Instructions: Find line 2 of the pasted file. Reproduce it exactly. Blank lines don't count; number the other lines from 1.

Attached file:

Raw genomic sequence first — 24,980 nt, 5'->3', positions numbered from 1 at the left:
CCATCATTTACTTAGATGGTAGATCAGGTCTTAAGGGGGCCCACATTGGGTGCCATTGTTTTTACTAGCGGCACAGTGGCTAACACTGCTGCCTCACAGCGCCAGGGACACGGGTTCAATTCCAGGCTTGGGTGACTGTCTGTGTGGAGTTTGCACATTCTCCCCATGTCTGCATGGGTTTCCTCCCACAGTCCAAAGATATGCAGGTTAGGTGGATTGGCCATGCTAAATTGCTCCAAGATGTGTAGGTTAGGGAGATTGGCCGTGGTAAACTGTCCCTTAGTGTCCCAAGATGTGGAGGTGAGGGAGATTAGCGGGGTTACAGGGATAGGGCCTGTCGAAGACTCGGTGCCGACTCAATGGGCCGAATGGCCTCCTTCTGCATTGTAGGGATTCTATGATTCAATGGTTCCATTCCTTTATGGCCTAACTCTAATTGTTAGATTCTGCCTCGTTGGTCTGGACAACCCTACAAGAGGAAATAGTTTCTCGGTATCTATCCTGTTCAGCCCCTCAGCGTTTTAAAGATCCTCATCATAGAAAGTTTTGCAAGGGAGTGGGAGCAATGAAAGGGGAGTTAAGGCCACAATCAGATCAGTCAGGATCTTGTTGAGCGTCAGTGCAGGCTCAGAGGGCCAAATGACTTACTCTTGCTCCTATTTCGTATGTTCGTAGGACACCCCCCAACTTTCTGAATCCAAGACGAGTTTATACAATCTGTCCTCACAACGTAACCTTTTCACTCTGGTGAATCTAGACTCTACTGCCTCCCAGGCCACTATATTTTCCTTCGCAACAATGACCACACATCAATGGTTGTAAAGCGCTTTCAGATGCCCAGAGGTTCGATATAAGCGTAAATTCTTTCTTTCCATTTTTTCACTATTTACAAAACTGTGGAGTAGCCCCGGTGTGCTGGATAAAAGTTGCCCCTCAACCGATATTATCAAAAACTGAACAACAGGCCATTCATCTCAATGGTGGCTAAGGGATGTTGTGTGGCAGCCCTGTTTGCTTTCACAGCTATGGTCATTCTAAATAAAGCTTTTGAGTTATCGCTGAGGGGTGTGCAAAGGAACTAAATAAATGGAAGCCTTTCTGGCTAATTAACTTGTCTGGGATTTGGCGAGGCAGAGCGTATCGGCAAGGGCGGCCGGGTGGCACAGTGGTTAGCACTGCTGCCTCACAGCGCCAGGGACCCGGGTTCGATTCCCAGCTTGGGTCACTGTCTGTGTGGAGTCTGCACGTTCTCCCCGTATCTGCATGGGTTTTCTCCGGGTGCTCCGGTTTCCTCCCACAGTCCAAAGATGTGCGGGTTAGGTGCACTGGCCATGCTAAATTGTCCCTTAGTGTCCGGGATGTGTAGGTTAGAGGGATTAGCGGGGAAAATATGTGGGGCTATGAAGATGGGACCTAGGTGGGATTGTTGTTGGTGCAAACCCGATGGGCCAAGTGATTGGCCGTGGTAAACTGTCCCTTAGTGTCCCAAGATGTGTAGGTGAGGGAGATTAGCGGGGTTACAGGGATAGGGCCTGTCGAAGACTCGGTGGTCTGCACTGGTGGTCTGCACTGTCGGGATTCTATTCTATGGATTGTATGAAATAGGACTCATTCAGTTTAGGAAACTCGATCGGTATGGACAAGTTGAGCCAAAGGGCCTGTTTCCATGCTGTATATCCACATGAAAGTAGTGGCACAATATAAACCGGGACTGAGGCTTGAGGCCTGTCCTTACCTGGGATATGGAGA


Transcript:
CCATCATTTACTTAGATGGTAGATCAGGTCTTAAGGGGGCCCACATTGGGTGCCATTGTTTTTACTAGCGGCACAGTGGCTAACACTGCTGCCTCACAGCGCCAGGGACACGGGTTCAATTCCAGGCTTGGGTGACTGTCTGTGTGGAGTTTGCACATTCTCCCCATGTCTGCATGGGTTTCCTCCCACAGTCCAAAGATATGCAGGTTAGGTGGATTGGCCATGCTAAATTGCTCCAAGATGTGTAGGTTAGGGAGATTGGCCGTGGTAAACTGTCCCTTAGTGTCCCAAGATGTGGAGGTGAGGGAGATTAGCGGGGTTACAGGGATAGGGCCTGTCGAAGACTCGGTGCCGACTCAATGGGCCGAATGGCCTCCTTCTGCATTGTAGGGATTCTATGATTCAATGGTTCCATTCCTTTATGGCCTAACTCTAATTGTTAGATTCTGCCTCGTTGGTCTGGACAACCCTACAAGAGGAAATAGTTTCTCGGTATCTATCCTGTTCAGCCCCTCAGCGTTTTAAAGATCCTCATCATAGAAAGTTTTGCAAGGGAGTGGGAGCAATGAAAGGGGAGTTAAGGCCACAATCAGATCAGTCAGGATCTTGTTGAGCGTCAGTGCAGGCTCAGAGGGCCAAATGACTTACTCTTGCTCCTATTTCGTATGTTCGTAGGACACCCCCCAACTTTCTGAATCCAAGACGAGTTTATACAATCTGTCCTCACAACGTAACCTTTTCACTCTGGTGAATCTAGACTCTACTGCCTCCCAGGCCACTATATTTTCCTTCGCAACAATGACCACACATCAATGGTTGTAAAGCGCTTTCAGATGCCCAGAGGTTCGATATAAGCGTAAATTCTTTCTTTCCATTTTTTCACTATTTACAAAACTGTGGAGTAGCCCCGGTGTGCTGGATAAAAGTTGCCCCTCAACCGATATTATCAAAAACTGAACAACAGGCCATTCATCTCAATGGTGGCTAAGGGATGTTGTGTGGCAGCCCTGTTTGCTTTCACAGCTATGGTCATTCTAAATAAAGCTTTTGAGTTATCGCTGAGGGGTGTGCAAAGGAACTAAATAAATGGAAGCCTTTCTGGCTAATTAACTTGTCTGGGATTTGGCGAGGCAGAGCGTATCGGCAAGGGCGGCCGGGTGGCACAGTGGTTAGCACTGCTGCCTCACAGCGCCAGGGACCCGGGTTCGATTCCCAGCTTGGGTCACTGTCTGTGTGGAGTCTGCACGTTCTCCCCGTATCTGCATGGGTTTTCTCCGGGTGCTCCGGTTTCCTCCCACAGTCCAAAGATGTGCGGGTTAGGTGCACTGGCCATGCTAAATTGTCCCTTAGTGTCCGGGATGTGTAGGTTAGAGGGATTAGCGGGGAAAATATGTGGGGCTATGAAGATGGGACCTAGGTGGGATTGTTGTTGGTGCAAACCCGATGGGCCAAGTGATTGGCCGTGGTAAACTGTCCCTTAGTGTCCCAAGATGTGTAGGTGAGGGAGATTAGCGGGGTTACAGGGATAGGGCCTGTCGAAGACTCGGTGGTCTGCACTGGTGGTCTGCACTGTCGGGATTCTATTCTATGGATTGTATGAAATAGGACTCATTCAGTTTAGGAAACTCGATCGGTATGGACAAGTTGAGCCAAAGGGCCTGTTTCCATGCTGTATATCCACATGAAAGTAGTGGCACAATATAAACCGGGACTGAGGCTTGAGGCCTGTCCTTACCTGGGATATGGAGA